Like

  3. Dave Jones says:

    Perhaps there should be

    Like

  4. Liz Darcy says:

    I thought the event was wonderful and the production was superb. I really need to hear that wonderful music at the end again so please can you tell me how to get hold of it. It was breathtaking. Thank you.

    Like

  5. Diana says:

    Disappointed that did not see enough of the exhibits themselves. Felt we had gone to the cinema to see a television documentary and not got an impression of the exhibit.

    Like

  6. Keith Mansford says:

    Magnificent exhibition but commentaries were too breathless and overstuffed with superlatives . Peter Snow mis-cued by trying to switch to Women when the subject was still Slaves . Camera work at the start was hysterical and unpleasant to watch but soon settled down . . All in all a Curates egg for the commentary but full marks to the Exhibition Curator

    Like

  7. Peter says:

    Watched this at a birmingham cinema last night. Was very dissapointed £15 a ticket for a poor documentry, didnt see much of the exhibits at all. You wouldnt want to buy this on dvd if it was released. Truely a big let down.

    Like

  8. mario says:

    Too much chat and emphasis on experts showing off and not enough hard information and shots of the exhibits. I did not learn anything I did not already know,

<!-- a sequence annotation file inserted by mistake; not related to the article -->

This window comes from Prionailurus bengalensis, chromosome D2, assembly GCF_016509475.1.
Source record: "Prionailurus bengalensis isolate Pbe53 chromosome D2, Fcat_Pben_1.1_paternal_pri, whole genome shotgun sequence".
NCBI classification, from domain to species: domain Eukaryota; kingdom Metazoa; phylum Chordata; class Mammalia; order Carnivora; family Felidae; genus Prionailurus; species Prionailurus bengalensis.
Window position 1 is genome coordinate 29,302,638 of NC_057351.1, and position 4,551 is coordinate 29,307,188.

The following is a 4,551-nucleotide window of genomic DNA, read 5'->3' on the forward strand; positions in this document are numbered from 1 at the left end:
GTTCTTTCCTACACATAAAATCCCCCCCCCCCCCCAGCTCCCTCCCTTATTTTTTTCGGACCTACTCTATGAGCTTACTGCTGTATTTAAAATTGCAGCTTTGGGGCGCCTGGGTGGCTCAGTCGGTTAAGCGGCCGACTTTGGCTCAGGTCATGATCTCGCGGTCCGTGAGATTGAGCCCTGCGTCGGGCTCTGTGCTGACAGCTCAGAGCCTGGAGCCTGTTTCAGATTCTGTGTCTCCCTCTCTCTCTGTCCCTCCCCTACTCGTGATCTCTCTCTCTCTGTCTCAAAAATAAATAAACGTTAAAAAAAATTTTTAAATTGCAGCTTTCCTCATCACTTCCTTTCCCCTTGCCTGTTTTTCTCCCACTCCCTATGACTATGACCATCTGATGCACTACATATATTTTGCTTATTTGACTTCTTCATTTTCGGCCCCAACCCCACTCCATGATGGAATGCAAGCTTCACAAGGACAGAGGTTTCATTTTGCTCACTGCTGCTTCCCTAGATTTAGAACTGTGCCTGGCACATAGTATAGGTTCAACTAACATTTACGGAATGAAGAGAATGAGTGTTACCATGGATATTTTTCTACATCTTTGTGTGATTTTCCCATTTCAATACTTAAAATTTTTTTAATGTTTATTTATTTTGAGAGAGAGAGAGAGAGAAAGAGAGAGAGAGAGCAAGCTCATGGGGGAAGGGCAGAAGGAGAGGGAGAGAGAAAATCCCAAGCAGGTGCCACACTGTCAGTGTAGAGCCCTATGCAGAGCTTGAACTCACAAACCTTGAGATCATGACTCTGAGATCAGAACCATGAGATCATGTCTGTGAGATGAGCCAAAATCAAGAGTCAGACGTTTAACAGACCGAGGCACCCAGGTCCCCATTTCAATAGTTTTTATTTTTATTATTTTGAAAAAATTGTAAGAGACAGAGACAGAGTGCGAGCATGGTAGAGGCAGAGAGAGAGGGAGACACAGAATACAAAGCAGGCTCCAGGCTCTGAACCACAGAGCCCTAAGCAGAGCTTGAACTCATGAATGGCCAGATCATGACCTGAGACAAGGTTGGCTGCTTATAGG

Like

  9. Pia Paganelli says:

    I enjoyed the live event on Tuesday and in particular the insights given by the experts as this really helped to bring the exhibits to life. I too would have liked to have seen even more of the exhibits. As I am unable to travel to London to see the exhibition I would like to know if the live event has been recorded for television as I would love to see it again. Many of my friends were unable to attend the viewing so a televised version would enable a greater audience to see it.

    Like

  10. Barbara Ann says:

    I share Diana’s sentiments, I came out of the cinema with a feeling of disappointment

    Like

  11. Karen Anderson says:

    I see my area, Atlanta, Georgia, USA, somewhat lit with a dot on the map of places the movie will be shown. Clicking the dot has not produced any connections. I would like to get tickets and dates right away. How can I find out more?